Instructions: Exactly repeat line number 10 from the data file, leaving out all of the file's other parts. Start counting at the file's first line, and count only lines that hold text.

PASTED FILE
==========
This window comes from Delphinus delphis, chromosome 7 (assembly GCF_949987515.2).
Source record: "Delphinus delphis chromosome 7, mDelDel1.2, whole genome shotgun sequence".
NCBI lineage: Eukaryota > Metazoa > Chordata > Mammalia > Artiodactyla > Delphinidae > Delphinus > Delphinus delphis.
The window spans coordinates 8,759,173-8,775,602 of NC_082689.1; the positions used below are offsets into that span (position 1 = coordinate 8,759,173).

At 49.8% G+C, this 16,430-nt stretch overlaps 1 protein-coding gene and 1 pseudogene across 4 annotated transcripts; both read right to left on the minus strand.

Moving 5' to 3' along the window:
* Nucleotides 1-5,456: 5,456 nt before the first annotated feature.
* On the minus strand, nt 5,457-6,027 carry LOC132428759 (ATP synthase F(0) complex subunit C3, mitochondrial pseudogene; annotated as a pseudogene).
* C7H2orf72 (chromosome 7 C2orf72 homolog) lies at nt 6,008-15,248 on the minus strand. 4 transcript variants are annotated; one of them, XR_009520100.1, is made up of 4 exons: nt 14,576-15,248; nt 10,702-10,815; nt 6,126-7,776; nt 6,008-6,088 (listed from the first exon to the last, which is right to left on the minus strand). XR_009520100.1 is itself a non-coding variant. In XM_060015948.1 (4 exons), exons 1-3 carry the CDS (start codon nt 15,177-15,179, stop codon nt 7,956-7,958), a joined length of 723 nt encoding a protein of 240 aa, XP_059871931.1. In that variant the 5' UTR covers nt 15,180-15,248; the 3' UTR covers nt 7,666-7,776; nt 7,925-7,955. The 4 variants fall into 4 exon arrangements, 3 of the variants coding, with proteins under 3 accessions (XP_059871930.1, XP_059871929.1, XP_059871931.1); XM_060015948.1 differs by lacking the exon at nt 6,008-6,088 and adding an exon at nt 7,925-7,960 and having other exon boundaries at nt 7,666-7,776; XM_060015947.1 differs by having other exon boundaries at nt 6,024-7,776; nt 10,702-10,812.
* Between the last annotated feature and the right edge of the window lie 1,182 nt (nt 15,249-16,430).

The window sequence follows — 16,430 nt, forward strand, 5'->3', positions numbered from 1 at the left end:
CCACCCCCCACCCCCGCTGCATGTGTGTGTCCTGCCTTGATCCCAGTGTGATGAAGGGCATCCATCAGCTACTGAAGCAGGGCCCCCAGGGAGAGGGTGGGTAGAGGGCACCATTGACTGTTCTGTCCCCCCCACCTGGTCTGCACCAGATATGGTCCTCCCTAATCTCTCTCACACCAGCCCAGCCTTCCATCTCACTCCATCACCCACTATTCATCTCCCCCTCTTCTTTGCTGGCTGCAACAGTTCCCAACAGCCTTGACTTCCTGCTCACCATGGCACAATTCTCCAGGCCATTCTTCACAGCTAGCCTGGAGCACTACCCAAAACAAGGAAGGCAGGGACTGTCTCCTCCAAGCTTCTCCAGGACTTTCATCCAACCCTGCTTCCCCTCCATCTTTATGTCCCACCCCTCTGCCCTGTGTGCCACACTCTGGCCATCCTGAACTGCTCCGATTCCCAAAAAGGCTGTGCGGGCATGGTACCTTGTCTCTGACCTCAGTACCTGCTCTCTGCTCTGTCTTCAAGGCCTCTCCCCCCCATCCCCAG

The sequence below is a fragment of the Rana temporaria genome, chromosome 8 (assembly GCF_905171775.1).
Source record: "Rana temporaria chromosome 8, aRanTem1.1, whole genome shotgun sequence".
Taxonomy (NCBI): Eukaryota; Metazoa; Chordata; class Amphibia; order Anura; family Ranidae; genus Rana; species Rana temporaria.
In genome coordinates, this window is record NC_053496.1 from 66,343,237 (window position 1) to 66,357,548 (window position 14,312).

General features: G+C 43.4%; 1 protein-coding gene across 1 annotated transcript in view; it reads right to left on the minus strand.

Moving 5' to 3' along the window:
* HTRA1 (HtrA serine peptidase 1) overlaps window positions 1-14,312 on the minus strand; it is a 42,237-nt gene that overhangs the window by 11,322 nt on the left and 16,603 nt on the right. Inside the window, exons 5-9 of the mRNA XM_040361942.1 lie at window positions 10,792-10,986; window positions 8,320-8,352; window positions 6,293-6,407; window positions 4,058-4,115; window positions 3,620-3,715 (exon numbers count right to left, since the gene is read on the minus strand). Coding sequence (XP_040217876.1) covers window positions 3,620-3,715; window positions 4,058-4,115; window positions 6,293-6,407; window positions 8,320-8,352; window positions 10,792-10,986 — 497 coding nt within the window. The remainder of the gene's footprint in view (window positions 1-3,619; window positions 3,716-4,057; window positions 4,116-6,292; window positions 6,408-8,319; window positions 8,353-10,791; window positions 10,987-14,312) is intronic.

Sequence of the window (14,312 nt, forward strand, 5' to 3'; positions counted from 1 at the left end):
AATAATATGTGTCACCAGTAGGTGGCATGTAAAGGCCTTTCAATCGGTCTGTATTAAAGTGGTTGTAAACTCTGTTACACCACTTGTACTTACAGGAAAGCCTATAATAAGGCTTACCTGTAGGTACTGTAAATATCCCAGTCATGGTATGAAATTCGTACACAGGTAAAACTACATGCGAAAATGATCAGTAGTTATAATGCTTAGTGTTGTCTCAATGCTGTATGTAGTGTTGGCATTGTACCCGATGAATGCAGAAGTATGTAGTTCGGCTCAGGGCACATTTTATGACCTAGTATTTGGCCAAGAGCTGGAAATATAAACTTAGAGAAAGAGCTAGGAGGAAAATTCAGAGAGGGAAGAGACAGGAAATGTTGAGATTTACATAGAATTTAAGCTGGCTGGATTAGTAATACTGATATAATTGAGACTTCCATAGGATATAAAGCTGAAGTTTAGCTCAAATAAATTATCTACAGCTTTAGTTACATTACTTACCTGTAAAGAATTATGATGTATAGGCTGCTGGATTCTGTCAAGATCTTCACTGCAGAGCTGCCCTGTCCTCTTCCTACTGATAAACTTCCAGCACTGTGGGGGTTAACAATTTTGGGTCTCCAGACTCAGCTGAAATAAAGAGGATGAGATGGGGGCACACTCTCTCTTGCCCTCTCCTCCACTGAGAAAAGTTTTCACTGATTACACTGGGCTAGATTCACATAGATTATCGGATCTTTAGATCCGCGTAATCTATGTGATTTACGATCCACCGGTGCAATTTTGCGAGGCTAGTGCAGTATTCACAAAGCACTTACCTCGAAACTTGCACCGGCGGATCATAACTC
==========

* Between the last annotated feature and the right edge of the window lie 1,182 nt (nt 15,249-16,430).